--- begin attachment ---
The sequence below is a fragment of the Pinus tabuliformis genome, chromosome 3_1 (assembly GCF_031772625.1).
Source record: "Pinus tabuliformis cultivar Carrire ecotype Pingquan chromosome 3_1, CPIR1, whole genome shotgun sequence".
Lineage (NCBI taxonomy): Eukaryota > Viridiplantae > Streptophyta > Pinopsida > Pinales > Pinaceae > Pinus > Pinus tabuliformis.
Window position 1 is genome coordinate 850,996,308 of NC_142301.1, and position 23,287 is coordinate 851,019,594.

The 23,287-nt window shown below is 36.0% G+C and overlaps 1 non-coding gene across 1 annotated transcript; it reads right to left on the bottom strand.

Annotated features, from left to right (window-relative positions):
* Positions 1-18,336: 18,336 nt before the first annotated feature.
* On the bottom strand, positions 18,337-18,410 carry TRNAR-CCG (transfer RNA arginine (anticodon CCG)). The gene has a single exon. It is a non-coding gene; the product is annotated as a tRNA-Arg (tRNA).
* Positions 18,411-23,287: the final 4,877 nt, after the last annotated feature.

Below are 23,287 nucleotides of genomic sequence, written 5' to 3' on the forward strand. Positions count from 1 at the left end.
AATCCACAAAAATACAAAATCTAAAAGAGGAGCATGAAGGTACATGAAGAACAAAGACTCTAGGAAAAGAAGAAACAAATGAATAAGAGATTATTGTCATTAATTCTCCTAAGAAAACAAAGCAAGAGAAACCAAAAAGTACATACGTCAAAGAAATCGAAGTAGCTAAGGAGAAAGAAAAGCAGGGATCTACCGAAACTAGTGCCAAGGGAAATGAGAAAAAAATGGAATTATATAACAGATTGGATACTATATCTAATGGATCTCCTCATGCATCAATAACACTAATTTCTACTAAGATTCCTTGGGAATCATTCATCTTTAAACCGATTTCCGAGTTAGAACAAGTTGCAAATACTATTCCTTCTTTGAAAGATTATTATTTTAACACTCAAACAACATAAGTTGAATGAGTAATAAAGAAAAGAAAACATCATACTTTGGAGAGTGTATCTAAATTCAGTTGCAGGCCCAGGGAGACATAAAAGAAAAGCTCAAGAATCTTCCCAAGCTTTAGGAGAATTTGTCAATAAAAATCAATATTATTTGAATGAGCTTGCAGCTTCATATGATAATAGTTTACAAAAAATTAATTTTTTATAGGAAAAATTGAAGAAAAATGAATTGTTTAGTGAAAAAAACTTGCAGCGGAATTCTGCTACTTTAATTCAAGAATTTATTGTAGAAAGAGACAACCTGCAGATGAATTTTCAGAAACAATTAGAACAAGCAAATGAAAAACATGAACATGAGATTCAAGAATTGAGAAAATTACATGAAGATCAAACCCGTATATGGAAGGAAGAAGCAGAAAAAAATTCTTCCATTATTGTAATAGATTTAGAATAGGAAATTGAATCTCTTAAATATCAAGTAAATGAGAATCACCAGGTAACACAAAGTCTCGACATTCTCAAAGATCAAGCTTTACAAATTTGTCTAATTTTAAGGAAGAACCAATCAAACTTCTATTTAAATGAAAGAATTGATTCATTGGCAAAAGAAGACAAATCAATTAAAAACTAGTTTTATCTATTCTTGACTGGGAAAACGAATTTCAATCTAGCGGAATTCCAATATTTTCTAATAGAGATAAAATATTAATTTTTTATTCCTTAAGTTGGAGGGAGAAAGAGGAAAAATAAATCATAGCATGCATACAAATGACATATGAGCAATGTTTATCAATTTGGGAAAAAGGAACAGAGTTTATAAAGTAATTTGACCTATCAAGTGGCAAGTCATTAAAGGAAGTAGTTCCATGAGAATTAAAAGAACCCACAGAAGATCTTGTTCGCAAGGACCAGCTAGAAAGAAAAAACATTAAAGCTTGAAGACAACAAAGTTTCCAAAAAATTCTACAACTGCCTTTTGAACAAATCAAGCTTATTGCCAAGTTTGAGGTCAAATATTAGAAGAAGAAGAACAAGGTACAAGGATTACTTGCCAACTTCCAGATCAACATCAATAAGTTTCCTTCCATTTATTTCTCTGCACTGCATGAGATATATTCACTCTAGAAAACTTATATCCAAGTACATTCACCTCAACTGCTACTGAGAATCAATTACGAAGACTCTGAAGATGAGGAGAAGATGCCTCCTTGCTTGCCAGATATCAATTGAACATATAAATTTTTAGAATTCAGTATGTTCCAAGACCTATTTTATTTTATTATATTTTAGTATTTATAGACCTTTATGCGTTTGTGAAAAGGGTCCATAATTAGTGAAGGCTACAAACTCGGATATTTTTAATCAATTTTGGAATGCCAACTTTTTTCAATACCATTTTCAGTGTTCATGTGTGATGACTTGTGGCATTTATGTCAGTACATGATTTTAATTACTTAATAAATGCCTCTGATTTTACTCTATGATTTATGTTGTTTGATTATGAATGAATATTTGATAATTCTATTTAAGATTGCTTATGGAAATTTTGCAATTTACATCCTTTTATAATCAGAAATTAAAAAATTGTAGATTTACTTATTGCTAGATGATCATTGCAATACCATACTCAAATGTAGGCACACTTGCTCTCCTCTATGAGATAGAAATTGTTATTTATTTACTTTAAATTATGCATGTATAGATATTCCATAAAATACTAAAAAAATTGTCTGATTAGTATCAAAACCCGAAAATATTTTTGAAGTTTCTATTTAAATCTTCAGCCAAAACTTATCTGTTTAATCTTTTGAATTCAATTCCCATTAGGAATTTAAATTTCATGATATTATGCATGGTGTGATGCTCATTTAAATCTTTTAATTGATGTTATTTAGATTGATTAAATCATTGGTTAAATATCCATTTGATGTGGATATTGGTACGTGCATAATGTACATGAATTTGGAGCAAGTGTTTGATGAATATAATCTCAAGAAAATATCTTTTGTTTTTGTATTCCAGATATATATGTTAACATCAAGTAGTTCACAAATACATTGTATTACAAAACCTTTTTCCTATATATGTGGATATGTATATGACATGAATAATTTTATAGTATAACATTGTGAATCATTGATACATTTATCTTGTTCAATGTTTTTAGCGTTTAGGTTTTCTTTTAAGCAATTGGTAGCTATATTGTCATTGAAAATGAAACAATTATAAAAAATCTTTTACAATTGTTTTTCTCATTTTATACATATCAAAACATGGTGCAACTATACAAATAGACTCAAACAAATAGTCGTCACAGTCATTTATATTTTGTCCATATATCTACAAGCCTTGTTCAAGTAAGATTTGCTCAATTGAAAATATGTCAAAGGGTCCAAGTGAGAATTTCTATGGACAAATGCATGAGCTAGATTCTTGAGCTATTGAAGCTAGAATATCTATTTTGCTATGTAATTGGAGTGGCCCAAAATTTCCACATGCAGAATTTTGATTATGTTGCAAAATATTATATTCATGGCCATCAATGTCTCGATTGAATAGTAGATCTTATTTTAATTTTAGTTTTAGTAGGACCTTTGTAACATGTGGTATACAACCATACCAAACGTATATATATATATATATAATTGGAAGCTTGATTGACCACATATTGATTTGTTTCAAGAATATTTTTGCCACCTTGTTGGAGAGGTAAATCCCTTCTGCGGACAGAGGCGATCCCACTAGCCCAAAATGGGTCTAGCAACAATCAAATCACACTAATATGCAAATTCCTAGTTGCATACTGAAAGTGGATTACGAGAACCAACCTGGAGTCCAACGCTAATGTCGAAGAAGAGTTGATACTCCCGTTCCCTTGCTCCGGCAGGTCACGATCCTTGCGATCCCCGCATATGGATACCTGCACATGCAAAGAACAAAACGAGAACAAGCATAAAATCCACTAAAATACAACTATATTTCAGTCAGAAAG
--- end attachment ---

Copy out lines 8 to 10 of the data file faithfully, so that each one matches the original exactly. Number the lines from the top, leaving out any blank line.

* On the bottom strand, positions 18,337-18,410 carry TRNAR-CCG (transfer RNA arginine (anticodon CCG)). The gene has a single exon. It is a non-coding gene; the product is annotated as a tRNA-Arg (tRNA).
* Positions 18,411-23,287: the final 4,877 nt, after the last annotated feature.

Below are 23,287 nucleotides of genomic sequence, written 5' to 3' on the forward strand. Positions count from 1 at the left end.